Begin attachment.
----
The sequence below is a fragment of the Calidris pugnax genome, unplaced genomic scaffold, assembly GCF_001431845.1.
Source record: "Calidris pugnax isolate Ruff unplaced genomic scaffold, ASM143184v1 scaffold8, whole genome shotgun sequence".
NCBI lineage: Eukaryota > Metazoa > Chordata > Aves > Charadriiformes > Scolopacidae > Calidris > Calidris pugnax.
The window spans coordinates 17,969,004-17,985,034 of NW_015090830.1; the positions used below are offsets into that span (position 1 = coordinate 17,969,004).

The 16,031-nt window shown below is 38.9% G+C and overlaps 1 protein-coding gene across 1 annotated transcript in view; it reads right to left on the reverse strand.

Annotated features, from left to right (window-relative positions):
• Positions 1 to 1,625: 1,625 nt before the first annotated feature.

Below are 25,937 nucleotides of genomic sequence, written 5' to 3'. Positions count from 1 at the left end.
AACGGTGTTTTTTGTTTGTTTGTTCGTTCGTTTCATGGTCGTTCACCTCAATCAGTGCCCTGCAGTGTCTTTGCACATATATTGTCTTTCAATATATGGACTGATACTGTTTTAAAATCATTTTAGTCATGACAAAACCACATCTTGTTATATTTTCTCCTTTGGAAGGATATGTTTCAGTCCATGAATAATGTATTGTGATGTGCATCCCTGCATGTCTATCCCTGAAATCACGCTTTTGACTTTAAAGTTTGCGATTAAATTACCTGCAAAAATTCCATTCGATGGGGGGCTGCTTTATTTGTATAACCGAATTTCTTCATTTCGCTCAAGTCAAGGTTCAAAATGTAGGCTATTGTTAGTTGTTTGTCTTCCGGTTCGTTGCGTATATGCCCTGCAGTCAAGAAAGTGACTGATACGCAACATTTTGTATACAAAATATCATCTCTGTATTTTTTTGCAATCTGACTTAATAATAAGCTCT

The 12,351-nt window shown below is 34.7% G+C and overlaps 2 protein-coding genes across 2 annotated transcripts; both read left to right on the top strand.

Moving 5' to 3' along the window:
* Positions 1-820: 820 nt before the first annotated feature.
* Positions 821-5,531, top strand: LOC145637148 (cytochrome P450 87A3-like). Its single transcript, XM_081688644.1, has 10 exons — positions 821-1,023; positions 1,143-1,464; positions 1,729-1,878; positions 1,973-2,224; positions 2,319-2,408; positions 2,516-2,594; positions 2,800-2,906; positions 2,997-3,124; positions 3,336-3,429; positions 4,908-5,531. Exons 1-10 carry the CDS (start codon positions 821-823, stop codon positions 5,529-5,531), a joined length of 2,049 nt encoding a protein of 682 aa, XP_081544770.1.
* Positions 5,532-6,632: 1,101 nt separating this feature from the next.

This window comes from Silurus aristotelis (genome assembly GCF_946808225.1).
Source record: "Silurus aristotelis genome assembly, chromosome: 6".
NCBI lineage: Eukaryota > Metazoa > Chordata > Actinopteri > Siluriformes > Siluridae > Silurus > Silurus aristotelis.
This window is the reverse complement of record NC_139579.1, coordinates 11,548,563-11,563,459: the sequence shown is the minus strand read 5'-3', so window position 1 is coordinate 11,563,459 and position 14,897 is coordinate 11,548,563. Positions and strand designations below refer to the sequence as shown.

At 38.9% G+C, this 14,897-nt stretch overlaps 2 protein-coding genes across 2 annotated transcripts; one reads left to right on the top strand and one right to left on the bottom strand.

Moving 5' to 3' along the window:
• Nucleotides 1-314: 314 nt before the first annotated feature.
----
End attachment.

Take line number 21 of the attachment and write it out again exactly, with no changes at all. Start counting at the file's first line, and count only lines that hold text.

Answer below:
• Nucleotides 1-314: 314 nt before the first annotated feature.